TM: So the history is a springboard, a beginning point. It’s not the point.
MB: Right. You can play off of it and mess with people’s expectations. I found that works for me.
TM: What are some other books that you would consider similar in that approach? E.L. Doctorow’s Ragtime?
MB: Maybe Ragtime. I loved the book, but Doctorow is not doing anything totally crazy with history. A novel by Kevin Barry, Beatlebone, is a recent example, where he takes this sliver of a fact from history–
TM: That John Lennon actually owned an island off the west coast of Ireland.
MB: — and then he makes up this great taxi driver/fixer character who takes Lennon around on this lost weekend there. I think all of that’s made up. I don’t know if Lennon even visited the island. That’s something great. I think maybe Pynchon to a degree does a lot of that. It’s funny, the other day I was in a Duane Reade and they were playing an old Chuck Berry tune, one of his big hits. I love Chuck Berry, it was a great song, but I heard it and I thought this really sounds like a song from the ’50s. It sounds very dated. And it just made me think how weird “I Put a Spell on You” is — you don’t really know where it comes from. I think that’s partly why it’s been covered so often and in so many different ways. And then Jay’s theatricality was ahead of his time.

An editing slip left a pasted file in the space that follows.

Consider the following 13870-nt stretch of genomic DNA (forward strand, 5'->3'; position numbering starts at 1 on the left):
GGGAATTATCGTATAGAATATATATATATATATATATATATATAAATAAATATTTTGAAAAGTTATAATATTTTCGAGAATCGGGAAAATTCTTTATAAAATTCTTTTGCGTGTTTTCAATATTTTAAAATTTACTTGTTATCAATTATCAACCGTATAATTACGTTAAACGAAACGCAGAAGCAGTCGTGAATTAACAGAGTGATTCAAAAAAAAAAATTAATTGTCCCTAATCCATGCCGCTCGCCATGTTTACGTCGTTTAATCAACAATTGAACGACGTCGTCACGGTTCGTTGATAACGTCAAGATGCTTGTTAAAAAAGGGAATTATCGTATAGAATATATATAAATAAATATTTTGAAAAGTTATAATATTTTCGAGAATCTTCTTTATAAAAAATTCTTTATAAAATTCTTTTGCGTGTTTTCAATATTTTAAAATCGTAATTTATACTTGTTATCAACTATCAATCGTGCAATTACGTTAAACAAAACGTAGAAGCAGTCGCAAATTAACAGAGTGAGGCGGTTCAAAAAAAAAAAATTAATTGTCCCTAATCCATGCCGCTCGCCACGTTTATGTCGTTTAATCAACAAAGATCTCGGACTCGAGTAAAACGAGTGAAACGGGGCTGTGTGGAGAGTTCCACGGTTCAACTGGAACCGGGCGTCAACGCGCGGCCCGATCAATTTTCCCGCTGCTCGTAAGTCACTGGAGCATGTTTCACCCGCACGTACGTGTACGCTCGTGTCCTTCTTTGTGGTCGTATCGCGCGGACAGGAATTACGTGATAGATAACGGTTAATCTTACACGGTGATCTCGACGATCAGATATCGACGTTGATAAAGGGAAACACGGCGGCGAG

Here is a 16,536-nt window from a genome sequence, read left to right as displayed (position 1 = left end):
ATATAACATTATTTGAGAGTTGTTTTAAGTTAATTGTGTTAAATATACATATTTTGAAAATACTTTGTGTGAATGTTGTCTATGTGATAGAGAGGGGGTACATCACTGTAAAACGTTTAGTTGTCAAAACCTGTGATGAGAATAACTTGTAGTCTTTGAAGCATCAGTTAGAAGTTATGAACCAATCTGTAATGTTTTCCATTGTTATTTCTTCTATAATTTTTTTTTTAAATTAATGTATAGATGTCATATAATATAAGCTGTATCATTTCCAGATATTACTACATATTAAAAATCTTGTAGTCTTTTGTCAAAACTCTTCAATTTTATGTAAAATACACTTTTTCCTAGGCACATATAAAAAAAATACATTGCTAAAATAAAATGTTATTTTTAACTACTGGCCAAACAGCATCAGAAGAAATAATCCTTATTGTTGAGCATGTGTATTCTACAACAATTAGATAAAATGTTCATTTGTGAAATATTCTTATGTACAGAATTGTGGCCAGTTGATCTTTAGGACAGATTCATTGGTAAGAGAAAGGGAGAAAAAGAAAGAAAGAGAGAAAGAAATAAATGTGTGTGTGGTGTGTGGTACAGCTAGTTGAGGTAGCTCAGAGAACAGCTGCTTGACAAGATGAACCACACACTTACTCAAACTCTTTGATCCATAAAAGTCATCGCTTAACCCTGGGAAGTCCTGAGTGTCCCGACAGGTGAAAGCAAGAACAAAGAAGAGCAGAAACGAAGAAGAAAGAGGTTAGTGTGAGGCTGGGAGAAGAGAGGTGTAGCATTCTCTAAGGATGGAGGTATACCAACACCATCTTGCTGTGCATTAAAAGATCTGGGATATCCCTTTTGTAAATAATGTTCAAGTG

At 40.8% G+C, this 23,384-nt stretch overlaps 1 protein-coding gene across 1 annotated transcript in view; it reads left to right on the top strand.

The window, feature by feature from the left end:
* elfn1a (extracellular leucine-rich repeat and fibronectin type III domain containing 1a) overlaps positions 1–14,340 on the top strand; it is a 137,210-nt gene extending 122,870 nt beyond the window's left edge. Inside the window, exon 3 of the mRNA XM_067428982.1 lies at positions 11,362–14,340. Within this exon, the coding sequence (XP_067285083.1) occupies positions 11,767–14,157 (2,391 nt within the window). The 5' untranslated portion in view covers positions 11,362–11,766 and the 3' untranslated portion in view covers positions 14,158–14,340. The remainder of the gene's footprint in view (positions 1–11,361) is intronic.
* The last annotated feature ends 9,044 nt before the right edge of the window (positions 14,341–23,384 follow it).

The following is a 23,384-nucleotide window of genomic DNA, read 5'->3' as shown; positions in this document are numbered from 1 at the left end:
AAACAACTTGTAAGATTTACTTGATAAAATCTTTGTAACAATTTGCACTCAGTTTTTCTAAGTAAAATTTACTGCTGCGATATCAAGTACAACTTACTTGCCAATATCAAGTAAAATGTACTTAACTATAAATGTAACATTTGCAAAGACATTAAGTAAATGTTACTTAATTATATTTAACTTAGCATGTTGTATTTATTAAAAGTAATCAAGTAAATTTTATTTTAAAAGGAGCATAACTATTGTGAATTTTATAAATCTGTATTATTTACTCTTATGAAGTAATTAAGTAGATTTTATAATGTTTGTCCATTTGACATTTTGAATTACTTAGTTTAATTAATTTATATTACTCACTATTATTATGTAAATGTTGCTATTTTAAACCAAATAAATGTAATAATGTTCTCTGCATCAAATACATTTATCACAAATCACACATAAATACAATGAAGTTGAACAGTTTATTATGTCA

TM: He was fucking with political correctness before political correctness existed. Going onstage inside a coffin? With a bone in his nose? Come on!
MB: Right, he was dressing like an African witch doctor from a very racist Looney Tunes cartoon from the ’40s. He knew what he was doing. He was messing with audience expectations — white audience expectations. One of his later records was called Black Music for White People, and it seems to me his stage persona, his get-up, his whole shtick was a way of saying to white audiences, “You think you want authenticity from a black performer? How ’bout this?” I kind of love the idea of that. Again, I don’t know what his true intentions were, but I’ve got think some of that was going on in his head.
TM: Are you going to write about musicians again, other than in your journalism? You think fictionally you’ll attack other musicians?
MB: I don’t have a next project. I have a few rough ideas, but none of them involves music. I stumbled onto Jay’s story and was drawn to it, so it could happen again. You never know.